Dead phone batteries. Wrong merchant terminals. Terminals turned off. Terminals unrepaired. No terminals at all.
These and other, less obvious glitches suggest contactless technology may not be the mobile payments panacea for tattered magnetic stripes and other problems with plastic cards. Not without some serious problem-solving, anyway.
In hyping mobile payments, many proponents focus on the way point of sale transactions could change, frequently describing people who leave home without their wallets but never without their phones. But that oft-cited cliche is not likely to become reality anytime soon.
"I'm sure there will be mobile payments, … but I have a hard time believing that I'm not going to still be carrying a wallet at least with my ID and at least with my insurance card," said William Rossiter, the vice president of marketing at the terminal maker Hypercom Corp. "It will be a slow transition."
Nick Holland, a senior analyst at the Yankee Group research firm in Boston, agreed.
"For the next, arguably, 20 years, people are still going to be carrying a wallet on them because there are always going to be places that" do not accept contactless cards, Holland said.
When the payments networks several years ago began pushing contactless cards, which let a consumer pay for a transaction by tapping the card against a payment terminal instead of swiping it through, "there was a lack of consistency in terms of telling people what the cards can do," he said.
As a result, merchants were slow to upgrade to terminals that could read contactless cards, and those that did often failed to maintain them to keep them in working order. Many people also were unaware that their debit or credit cards were equipped with the technology.
"The issue of the readers not being turned on or not working — this is an issue that happens when you have a lot of readers without a lot of cards or a lot of readers without a lot of cards that consumers know they have," said Todd Ablowitz, the president of the payments consulting firm Double Diamond Group LLC in Centennial, Colo. "It's a matter of, when something does go wrong, which is inevitable, if nobody notices, then it doesn't get fixed."
All that said, developers of mobile payments technology acknowledge the potential problems and plan to address them.
"We have been thinking through those things and have different plans in place," said Troy Bernard, the director of emerging technologies at Discover Financial Services.
Breaking or losing a phone would be handled similarly to losing a plastic card, Bernard said, requiring the consumer to contact a wireless carrier for a replacement and to remotely wipe the lost handset if necessary. Depending on the business model, a consumer may also need to contact the bank that issued his payment card account.
A situation in which a consumer's near-field communications-enabled phone dies could be addressed in many ways.
Dave Wentker, the head of mobile products at Visa Inc., said some handset manufacturers may enable contactless capabilities when a handset is not charged, though they can also take the opposite approach and require the phone to be switched on before payments are allowed.
On the terminal side, Bernard and others predicted that the advancement of mobile payments is likely to prompt merchants to upgrade to contactless terminals.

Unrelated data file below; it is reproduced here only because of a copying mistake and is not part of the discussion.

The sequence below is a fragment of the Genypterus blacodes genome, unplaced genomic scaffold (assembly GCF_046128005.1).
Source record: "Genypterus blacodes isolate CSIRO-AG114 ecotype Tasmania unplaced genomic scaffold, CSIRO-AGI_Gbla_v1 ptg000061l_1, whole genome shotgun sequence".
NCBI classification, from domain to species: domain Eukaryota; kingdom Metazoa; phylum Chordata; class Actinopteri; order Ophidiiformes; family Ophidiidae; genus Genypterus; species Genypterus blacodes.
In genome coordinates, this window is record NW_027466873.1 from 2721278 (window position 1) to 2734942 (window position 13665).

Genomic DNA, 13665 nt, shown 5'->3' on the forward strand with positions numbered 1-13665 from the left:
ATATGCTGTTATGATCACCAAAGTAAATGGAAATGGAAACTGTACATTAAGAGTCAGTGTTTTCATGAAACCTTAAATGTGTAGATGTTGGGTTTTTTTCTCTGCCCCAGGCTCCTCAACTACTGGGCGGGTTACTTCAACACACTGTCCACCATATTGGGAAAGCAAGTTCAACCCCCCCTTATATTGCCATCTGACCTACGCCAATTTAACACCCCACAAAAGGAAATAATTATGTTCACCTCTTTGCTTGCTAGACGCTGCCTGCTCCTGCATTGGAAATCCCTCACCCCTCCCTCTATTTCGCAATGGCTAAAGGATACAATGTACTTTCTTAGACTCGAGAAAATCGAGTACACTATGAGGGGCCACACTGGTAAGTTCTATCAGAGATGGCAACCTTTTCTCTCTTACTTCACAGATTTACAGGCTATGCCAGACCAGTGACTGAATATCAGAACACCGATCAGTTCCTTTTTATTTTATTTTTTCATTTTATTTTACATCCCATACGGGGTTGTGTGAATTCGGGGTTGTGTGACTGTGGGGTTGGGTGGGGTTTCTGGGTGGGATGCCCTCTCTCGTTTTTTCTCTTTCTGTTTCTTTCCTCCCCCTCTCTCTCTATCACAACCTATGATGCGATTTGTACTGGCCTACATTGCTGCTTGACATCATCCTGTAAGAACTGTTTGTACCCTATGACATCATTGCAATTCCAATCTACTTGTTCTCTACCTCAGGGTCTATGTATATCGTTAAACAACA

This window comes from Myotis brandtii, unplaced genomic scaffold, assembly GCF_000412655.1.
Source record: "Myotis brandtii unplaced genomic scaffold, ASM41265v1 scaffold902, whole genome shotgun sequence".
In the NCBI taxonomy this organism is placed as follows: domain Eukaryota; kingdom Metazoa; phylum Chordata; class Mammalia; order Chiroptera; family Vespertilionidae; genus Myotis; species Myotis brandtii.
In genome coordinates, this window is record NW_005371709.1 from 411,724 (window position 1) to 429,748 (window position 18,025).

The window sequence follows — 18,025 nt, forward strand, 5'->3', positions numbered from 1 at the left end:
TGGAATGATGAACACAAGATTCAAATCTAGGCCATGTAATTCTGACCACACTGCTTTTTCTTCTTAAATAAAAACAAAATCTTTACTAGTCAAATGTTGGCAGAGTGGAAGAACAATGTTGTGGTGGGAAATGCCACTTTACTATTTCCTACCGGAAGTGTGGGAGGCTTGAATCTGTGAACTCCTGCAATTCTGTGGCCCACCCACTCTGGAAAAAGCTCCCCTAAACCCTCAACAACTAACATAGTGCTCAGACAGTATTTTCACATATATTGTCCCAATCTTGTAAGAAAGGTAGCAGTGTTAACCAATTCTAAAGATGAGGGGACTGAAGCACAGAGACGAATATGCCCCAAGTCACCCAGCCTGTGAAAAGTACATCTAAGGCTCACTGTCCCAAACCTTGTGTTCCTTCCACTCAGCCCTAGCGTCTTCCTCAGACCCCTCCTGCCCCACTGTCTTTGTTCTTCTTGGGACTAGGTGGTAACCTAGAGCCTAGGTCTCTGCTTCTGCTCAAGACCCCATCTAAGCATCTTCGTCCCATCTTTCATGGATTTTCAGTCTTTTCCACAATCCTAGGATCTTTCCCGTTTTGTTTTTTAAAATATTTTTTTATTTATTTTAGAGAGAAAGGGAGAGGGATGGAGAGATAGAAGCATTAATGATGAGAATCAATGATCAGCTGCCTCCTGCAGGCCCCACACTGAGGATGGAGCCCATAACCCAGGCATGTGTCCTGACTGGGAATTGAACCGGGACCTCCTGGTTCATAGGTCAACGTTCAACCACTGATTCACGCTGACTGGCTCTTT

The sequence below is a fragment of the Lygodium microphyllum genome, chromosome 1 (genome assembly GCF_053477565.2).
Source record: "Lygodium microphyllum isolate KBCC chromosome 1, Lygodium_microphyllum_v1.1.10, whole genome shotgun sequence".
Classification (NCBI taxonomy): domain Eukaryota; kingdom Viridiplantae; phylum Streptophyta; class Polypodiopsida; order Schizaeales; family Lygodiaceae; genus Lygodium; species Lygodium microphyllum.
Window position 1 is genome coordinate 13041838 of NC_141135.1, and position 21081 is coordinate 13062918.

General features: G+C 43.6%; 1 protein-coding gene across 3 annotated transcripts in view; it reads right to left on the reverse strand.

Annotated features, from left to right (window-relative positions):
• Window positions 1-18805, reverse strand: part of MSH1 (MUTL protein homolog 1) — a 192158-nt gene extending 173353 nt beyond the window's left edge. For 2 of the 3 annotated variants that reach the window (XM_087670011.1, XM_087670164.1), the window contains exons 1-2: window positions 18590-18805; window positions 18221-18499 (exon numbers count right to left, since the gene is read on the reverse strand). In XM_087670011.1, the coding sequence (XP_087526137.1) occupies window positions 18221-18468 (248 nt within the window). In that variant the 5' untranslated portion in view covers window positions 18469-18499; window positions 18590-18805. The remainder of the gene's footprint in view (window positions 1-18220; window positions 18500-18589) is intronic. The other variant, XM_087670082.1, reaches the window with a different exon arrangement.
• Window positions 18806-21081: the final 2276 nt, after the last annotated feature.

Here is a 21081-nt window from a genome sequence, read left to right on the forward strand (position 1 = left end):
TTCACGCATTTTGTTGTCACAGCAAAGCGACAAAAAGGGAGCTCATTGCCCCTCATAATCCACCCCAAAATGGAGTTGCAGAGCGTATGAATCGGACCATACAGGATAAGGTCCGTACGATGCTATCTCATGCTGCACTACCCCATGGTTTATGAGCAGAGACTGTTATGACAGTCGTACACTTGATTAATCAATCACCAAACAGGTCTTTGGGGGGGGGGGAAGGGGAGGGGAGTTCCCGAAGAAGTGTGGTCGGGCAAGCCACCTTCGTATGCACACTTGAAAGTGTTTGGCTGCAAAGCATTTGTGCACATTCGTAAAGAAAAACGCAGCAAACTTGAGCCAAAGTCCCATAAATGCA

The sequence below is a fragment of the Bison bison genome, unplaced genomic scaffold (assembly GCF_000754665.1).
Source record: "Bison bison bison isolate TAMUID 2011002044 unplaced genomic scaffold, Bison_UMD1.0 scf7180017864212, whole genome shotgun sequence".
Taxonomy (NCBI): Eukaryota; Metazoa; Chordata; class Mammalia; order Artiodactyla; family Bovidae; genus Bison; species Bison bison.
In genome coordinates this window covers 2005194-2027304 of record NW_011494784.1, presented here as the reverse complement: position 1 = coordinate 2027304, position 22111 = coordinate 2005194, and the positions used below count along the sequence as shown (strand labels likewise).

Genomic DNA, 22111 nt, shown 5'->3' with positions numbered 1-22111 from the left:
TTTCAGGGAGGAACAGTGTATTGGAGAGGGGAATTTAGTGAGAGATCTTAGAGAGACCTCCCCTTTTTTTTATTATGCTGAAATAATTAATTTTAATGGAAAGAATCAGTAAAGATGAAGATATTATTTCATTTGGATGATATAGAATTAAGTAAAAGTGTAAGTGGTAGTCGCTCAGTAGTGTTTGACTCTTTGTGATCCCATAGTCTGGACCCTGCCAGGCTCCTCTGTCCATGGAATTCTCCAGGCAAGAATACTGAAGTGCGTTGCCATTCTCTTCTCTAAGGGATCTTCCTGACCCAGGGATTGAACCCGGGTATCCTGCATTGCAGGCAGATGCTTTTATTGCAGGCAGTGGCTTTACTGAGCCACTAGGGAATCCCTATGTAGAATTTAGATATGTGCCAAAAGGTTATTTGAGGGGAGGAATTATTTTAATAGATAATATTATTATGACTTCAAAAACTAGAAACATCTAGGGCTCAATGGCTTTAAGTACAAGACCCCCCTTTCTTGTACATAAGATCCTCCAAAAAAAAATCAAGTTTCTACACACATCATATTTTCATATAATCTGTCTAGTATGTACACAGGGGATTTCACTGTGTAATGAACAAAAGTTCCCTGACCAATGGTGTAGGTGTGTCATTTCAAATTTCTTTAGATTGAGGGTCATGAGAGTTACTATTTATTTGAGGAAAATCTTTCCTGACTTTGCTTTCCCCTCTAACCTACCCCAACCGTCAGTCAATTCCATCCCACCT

"We definitely see the NFC device being [a] differentiator … from its contactless card predecessor in that it has two-way communication at the point of sale and location-based services so merchants can deliver real-time offers," Bernard said. "That's where we see a lot more promise in NFC."
More than 100,000 merchant sites are equipped with Discover's Zip contactless specifications, said Bernard, who did not rule out subsidy as a strategy for getting retailers to adopt the technology. This was the tactic adopted by payments networks several years ago when they began promoting the technology.
"I think it's a viable short-term strategy to get key merchants to accept the NFC or contactless payment device, but there needs to be two sides," Bernard said. "You can seed the market with terminals but then you need a proliferation of the NFC handsets and stickers … so it feeds off of each other."
Hardware makers are taking steps to ensure merchants have access to accept mobile payments if and when the systems take off.
"Our value proposition to merchants is, we want to help them future-proof their investments," said Steve Elefant, the chief information officer at Heartland Payment Systems Inc.
The Princeton, N.J., payments processor's E3 terminal gives merchants the ability to add on hardware and software to accept contactless payments, Elefant said.
"We can't talk to a tier-one retailer today without talking about contactless and NFC," Hypercom's Rossiter said.
In any event, proponents of contactless payments say the doomsday scenarios should not impede adoption of mobile payments, if only because users should be able to fall back on current payment systems for the foreseeable future.
"In all the pilots and in all the commercial launches that we are planning for the next few years, it is expected that the consumer will have at his disposal multiple ways of making payments, as happens today," said Deepak Jain, the president and chief executive of DeviceFidelity Inc. The Richardson, Texas, company is working with Visa on mobile payments trials with Bank of America Corp., JPMorgan Chase & Co., Wells Fargo & Co. and U.S. Bancorp, tests that involve using DeviceFidelity's payment-enabled In2Pay microSD cards with smartphones.
"In your wallet you have multiple ways of making payments," Jain said. "You've got your debit card. You've got your credit card. You've got a prepaid card. You've got some cash."